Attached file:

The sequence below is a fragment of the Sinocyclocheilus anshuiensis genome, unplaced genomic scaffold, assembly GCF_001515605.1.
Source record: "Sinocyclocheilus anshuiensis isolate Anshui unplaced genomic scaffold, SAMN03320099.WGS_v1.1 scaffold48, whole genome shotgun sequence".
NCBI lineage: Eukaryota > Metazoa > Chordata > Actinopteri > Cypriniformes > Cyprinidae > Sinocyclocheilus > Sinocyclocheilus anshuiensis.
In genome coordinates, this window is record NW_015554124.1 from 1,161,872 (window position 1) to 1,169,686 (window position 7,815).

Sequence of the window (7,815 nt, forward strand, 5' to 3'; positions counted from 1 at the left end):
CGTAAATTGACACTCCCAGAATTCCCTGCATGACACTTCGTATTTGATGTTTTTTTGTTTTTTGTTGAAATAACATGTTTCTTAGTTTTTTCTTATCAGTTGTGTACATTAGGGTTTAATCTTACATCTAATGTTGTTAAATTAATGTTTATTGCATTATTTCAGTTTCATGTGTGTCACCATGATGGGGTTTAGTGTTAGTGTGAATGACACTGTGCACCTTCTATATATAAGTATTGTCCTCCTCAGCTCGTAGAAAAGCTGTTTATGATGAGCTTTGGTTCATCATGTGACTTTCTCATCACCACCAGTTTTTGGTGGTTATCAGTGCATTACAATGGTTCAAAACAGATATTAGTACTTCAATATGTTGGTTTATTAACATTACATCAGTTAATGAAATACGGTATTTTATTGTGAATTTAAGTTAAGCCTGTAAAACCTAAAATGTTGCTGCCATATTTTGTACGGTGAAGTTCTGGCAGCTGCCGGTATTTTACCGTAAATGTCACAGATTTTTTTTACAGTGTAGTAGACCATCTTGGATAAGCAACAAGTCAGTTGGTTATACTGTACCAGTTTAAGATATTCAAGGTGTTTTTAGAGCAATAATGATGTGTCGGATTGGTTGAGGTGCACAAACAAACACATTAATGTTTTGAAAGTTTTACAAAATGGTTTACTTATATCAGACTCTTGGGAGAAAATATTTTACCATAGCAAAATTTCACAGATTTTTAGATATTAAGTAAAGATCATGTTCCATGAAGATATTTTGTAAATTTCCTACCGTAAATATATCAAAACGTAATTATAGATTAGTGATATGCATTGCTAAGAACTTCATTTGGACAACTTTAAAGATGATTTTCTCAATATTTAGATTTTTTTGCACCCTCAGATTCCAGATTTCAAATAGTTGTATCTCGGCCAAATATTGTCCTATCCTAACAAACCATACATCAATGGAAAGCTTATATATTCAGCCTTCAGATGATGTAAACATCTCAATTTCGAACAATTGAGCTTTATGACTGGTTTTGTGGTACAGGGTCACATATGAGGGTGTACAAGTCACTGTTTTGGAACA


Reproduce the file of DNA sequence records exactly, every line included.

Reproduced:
The sequence below is a fragment of the Sinocyclocheilus anshuiensis genome, unplaced genomic scaffold, assembly GCF_001515605.1.
Source record: "Sinocyclocheilus anshuiensis isolate Anshui unplaced genomic scaffold, SAMN03320099.WGS_v1.1 scaffold48, whole genome shotgun sequence".
NCBI lineage: Eukaryota > Metazoa > Chordata > Actinopteri > Cypriniformes > Cyprinidae > Sinocyclocheilus > Sinocyclocheilus anshuiensis.
In genome coordinates, this window is record NW_015554124.1 from 1,161,872 (window position 1) to 1,169,686 (window position 7,815).

Sequence of the window (7,815 nt, forward strand, 5' to 3'; positions counted from 1 at the left end):
CGTAAATTGACACTCCCAGAATTCCCTGCATGACACTTCGTATTTGATGTTTTTTTGTTTTTTGTTGAAATAACATGTTTCTTAGTTTTTTCTTATCAGTTGTGTACATTAGGGTTTAATCTTACATCTAATGTTGTTAAATTAATGTTTATTGCATTATTTCAGTTTCATGTGTGTCACCATGATGGGGTTTAGTGTTAGTGTGAATGACACTGTGCACCTTCTATATATAAGTATTGTCCTCCTCAGCTCGTAGAAAAGCTGTTTATGATGAGCTTTGGTTCATCATGTGACTTTCTCATCACCACCAGTTTTTGGTGGTTATCAGTGCATTACAATGGTTCAAAACAGATATTAGTACTTCAATATGTTGGTTTATTAACATTACATCAGTTAATGAAATACGGTATTTTATTGTGAATTTAAGTTAAGCCTGTAAAACCTAAAATGTTGCTGCCATATTTTGTACGGTGAAGTTCTGGCAGCTGCCGGTATTTTACCGTAAATGTCACAGATTTTTTTTACAGTGTAGTAGACCATCTTGGATAAGCAACAAGTCAGTTGGTTATACTGTACCAGTTTAAGATATTCAAGGTGTTTTTAGAGCAATAATGATGTGTCGGATTGGTTGAGGTGCACAAACAAACACATTAATGTTTTGAAAGTTTTACAAAATGGTTTACTTATATCAGACTCTTGGGAGAAAATATTTTACCATAGCAAAATTTCACAGATTTTTAGATATTAAGTAAAGATCATGTTCCATGAAGATATTTTGTAAATTTCCTACCGTAAATATATCAAAACGTAATTATAGATTAGTGATATGCATTGCTAAGAACTTCATTTGGACAACTTTAAAGATGATTTTCTCAATATTTAGATTTTTTTGCACCCTCAGATTCCAGATTTCAAATAGTTGTATCTCGGCCAAATATTGTCCTATCCTAACAAACCATACATCAATGGAAAGCTTATATATTCAGCCTTCAGATGATGTAAACATCTCAATTTCGAACAATTGAGCTTTATGACTGGTTTTGTGGTACAGGGTCACATATGAGGGTGTACAAGTCACTGTTTTGGAACA